Whereas the rights of return, restitution and compensation are enshrined in international law and specifically affirmed in UN General Assembly Resolution 194 and UN Security Council Resolution 237;

Whereas we see that increasing US pressure aims to force Palestinian negotiators to agree to an obscure framework for a solution that is to be achieved by any means and at the soonest date, and that such a framework is largely for internal US consumption in the context of a US Presidential election;

Whereas it has become clear that the US administration is working on other fronts to market its obscure framework for a solution in the September 2008 session of the UN General Assembly;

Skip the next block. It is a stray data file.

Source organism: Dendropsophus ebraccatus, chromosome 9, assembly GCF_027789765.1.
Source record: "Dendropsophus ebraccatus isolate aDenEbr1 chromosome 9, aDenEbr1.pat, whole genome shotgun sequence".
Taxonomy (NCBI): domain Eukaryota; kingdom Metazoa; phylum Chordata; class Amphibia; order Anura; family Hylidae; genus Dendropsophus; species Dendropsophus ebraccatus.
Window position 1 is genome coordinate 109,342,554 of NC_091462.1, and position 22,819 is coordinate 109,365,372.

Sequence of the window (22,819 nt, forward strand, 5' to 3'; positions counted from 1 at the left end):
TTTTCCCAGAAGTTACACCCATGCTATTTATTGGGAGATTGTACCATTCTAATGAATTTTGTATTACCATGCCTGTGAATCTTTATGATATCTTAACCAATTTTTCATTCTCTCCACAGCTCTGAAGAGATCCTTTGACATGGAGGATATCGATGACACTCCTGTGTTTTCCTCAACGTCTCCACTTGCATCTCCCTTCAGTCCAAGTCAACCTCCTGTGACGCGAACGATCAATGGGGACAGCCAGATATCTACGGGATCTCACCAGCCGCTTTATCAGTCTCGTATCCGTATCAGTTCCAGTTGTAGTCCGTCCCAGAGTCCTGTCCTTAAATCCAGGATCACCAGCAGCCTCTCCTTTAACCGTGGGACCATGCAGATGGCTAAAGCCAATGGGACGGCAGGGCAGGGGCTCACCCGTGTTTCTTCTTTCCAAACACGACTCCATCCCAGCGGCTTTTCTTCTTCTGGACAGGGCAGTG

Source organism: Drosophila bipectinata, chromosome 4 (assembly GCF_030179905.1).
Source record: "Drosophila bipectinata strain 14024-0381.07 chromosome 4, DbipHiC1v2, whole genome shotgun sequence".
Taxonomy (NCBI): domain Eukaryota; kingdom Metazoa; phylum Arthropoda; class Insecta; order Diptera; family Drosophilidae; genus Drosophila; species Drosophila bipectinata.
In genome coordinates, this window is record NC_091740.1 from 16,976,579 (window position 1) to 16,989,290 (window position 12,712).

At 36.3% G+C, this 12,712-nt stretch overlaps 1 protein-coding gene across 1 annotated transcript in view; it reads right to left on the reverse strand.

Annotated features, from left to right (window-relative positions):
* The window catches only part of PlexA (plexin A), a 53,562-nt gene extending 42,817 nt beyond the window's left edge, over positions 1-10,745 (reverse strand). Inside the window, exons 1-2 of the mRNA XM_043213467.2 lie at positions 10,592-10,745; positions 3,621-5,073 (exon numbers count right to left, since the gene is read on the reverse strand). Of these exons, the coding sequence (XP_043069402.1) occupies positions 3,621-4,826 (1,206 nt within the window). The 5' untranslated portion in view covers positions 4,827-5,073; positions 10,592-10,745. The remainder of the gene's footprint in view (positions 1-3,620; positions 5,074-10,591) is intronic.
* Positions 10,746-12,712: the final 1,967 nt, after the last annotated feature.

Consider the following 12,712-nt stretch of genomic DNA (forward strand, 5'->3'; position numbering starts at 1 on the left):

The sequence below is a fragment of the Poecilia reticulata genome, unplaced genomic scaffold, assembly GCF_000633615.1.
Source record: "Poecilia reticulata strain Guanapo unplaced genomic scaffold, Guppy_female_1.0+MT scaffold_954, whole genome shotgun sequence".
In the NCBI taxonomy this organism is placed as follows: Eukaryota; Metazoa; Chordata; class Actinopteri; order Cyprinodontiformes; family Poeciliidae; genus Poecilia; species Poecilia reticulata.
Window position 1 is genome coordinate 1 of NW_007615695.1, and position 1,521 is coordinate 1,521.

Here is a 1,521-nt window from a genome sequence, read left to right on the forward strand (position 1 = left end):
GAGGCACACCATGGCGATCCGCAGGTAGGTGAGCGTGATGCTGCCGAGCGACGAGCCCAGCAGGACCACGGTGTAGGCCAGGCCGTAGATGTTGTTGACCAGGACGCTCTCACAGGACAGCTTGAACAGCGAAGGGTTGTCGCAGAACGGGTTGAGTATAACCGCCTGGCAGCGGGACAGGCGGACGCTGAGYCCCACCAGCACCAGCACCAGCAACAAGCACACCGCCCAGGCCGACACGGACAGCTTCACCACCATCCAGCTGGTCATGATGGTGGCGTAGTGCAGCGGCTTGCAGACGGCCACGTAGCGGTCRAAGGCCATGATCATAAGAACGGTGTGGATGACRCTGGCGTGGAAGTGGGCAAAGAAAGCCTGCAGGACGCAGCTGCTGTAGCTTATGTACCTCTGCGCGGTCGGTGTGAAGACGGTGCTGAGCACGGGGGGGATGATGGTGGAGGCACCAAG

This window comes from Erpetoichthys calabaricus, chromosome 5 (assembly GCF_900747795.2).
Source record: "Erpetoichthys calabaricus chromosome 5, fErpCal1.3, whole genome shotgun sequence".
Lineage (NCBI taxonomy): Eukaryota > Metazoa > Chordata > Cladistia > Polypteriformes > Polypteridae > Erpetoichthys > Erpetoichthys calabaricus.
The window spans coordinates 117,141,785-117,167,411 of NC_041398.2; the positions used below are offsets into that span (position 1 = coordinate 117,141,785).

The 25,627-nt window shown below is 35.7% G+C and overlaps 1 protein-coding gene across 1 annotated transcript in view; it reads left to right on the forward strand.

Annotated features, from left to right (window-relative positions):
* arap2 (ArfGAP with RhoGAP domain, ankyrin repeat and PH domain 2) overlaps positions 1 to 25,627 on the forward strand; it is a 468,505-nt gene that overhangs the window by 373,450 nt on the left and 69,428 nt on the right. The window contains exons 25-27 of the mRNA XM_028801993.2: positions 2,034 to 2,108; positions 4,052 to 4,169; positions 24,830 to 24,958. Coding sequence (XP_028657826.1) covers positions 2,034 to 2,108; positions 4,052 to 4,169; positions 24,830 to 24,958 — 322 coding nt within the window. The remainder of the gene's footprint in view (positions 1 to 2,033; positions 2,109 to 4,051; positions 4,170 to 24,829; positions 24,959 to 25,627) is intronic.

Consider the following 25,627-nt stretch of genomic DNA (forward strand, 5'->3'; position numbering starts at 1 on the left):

Whereas we realize, as a result of our movement's long and difficult experience with Israeli politics, that Israeli political actors seek to solve the internal Israeli political crisis by venting destruction on the Palestinian front through various policies and practices, all of which work to entrench Israeli occupation, colonialism, and apartheid, and aim to attain international recognition of Israel as a 'Jewish State;'

Whereas Western and Israeli election platforms must not be employed to put pressure on the Palestinian negotiators, who should in no way be a party to the political maneuvers of US and Israeli political candidates, particularly in order to protect the legality, legitimacy, and sanctity of Palestinian national rights regardless of who emerges victorious in foreign elections;